A cremation cache (Feature 2) was discovered in 2003 by Pennsylvania Historical and Museum Commission archaeologists during subsurface testing at site 36UN10, for the proposed Union County Business Park located north of Allenwood, Pennsylvania. The contents of this cache included eight ovate-shaped bifaces of gray colored tabular chalcedony, a hellgrammite point/knife of gray banded rhyolite, a two-hole gorget of gray siltstone and a faceted sphere of graphite. Fragments from two of the eight chalcedony bifaces were cross-mended and along with the others show evidence of heat fracturing from the cremation process.
Chalcedoncy blades and Hellgrammite Point
The thick mass of charcoal encapsulating the cache had traces of co-mingled calcine bone, ash and burnt soil which we believe to be the remains of non-organic cremated residue. Some of the cultural objects were inadvertently displaced by the backhoe operator, therefore, we are unsure of their original positions within the cremation pit. Careful investigation by PHMC archaeologists, however, concluded that the cache must have rested on the pit floor since in situ remnants of the cremated mass was found there.
Other Pit Features
A short distance southeast from the cremation pit, another pit (Feature 3) was excavated that contained charred fragments of sheeted bark, possibly the remnants of material used as pit lining. The contents of Feature 3 include a small Lamoka-like point, burned sandstone fragments, sandstone cobble hammerstone and chert, jasper, silicified siltstone and rhyolite debitage. A third but smaller pit (Feature 4) having no bark lining but a similar artifact assemblage was also found.
Gorgets and Graphite Sphere
Stratigraphy, Artifacts and another Cultural Context
The overall diversity of diagnostic artifacts recovered from the site suggests that 36UN10 was occupied by Native Americans from the Late Archaic through the Middle Woodland Periods (Range of Appropriate Dates here). However, the tightly compressed site stratigraphy displays little separation in the soil between different cultural groups as the land was reused again and again over a span of 2500 years.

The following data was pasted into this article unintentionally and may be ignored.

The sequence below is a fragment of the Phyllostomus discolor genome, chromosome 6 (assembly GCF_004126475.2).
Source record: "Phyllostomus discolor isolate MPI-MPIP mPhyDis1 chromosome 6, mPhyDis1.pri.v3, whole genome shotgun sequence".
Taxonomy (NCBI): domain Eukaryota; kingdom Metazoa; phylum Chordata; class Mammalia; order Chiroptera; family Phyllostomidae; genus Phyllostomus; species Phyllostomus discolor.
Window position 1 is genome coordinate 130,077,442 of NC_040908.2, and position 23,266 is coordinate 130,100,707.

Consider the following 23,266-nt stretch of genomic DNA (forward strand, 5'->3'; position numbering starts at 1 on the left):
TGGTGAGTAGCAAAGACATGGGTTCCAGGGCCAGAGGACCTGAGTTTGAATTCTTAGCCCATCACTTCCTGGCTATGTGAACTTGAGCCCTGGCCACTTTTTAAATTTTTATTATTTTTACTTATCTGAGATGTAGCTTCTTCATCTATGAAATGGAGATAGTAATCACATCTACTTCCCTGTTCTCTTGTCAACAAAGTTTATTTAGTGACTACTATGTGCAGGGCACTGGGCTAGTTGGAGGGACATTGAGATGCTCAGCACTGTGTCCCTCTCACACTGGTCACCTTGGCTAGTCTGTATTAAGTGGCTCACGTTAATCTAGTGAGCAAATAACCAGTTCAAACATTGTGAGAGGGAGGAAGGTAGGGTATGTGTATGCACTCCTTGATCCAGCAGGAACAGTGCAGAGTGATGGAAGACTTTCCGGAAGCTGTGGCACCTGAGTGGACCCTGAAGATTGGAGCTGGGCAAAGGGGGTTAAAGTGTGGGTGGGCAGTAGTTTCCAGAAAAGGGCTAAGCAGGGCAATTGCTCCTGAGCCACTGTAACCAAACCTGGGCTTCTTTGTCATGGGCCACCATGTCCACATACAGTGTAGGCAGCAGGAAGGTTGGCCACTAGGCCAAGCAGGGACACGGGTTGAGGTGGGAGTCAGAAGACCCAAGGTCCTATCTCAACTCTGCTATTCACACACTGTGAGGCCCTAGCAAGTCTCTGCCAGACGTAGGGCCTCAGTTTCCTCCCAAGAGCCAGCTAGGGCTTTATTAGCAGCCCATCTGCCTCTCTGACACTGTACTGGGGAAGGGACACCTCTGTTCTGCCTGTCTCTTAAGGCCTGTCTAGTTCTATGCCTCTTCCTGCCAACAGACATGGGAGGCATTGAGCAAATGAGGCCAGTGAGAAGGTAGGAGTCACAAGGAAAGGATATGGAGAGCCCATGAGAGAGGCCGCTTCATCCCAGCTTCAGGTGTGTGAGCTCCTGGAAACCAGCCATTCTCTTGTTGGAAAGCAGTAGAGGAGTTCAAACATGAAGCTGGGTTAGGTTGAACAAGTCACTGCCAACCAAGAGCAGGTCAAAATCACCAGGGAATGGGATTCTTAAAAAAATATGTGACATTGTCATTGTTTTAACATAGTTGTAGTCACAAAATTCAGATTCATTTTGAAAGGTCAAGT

Lamoka points/knives; Susquehanna Broad points/knives; Fishtail points/knives; steatite bowl fragments and Marcey Creek steatite tempered pottery make up the diagnostic artifact assemblages from these strata. The 1992 Phase III archaeological data recovery project of Louis Berger & Associates on the river terrace south of Allenwood (36UN82) documented a similar stratigraphic sequence of human occupation for the West Branch Valley (Wall 2000). There, archaeological investigations revealed a clearer picture in comparison to the mixed Archaic through Woodland sequence at 36UN10.
Examples of artifacts from Strat. 2/2a: top Early Woodland Period, middle Transitional Period, bottom Late Archaic Period
Carbon-14 analysis of the carbonized material found in the intrusive, yet isolated Woodland pits, Features 2, 3 and 4 described above, was employed to demonstrate a distinct chronological separation of the cremation activity found on 36UN10 from the earlier Archaic components also present on the site.Cremation Chronology
A sample of charcoal directly associated with the cache submitted to the University of Arizona Radiocarbon laboratory returned a date of 1680+/- 40 radiocarbon years B.P., (before present). Utilizing two sigma ranges the corrected dates are 246 AD: 434 AD. Partially preserved charred remains of bark lining in pit (Feature 3) was discovered nearby and likely belongs with the Woodland cremation component at 36UN10. A sample of bark from this pit, also dated by the University of Arizona, yielded a corrected date range of 128 AD: 384 AD.
The overlapping of the two dates would indicate that the features are contemporary and date to the Middle Woodland Period, thus demonstrating that burial ceremonialism continued after the Early Woodland Period ended in the Susquehanna Valley. The presence of a Hellgrammite point/knife with the 36UN10 cremation would imply that the long held notion of Hellgrammite point/knife types being a regional manifestation of the Early Woodland needs to be rigorously tested with more investigations at other comparable sites in the valley. In contrast to the cremation feature found at 36Un10, other mortuary sites of the Susquehanna Valley are radiocarbon dated to the earlier part of the Woodland period (1,000-500 BC.). Artifact assemblages from such sites tend to include Meadowood blades, stone tube pipes, gorgets, copper ornaments and rarely, bird and boatstones (Kent 1994).
Kent, Barry C.
1994 Discovering Pennsylvania’s Archaeological Heritage. The Pennsylvania Historical and Museum Commission.
Wall, Robert D.
2000 A Buried Lamoka Occupation in Stratified Contexts West Branch Valley of the Susquehanna River, Pennsylvania. Pennsylvania Archaeologist 70(1):1-44.
For more information, visit PAarchaeology.state.pa.us
or the Hall of Anthropology and Archaeology at The State Museum of Pennsylvania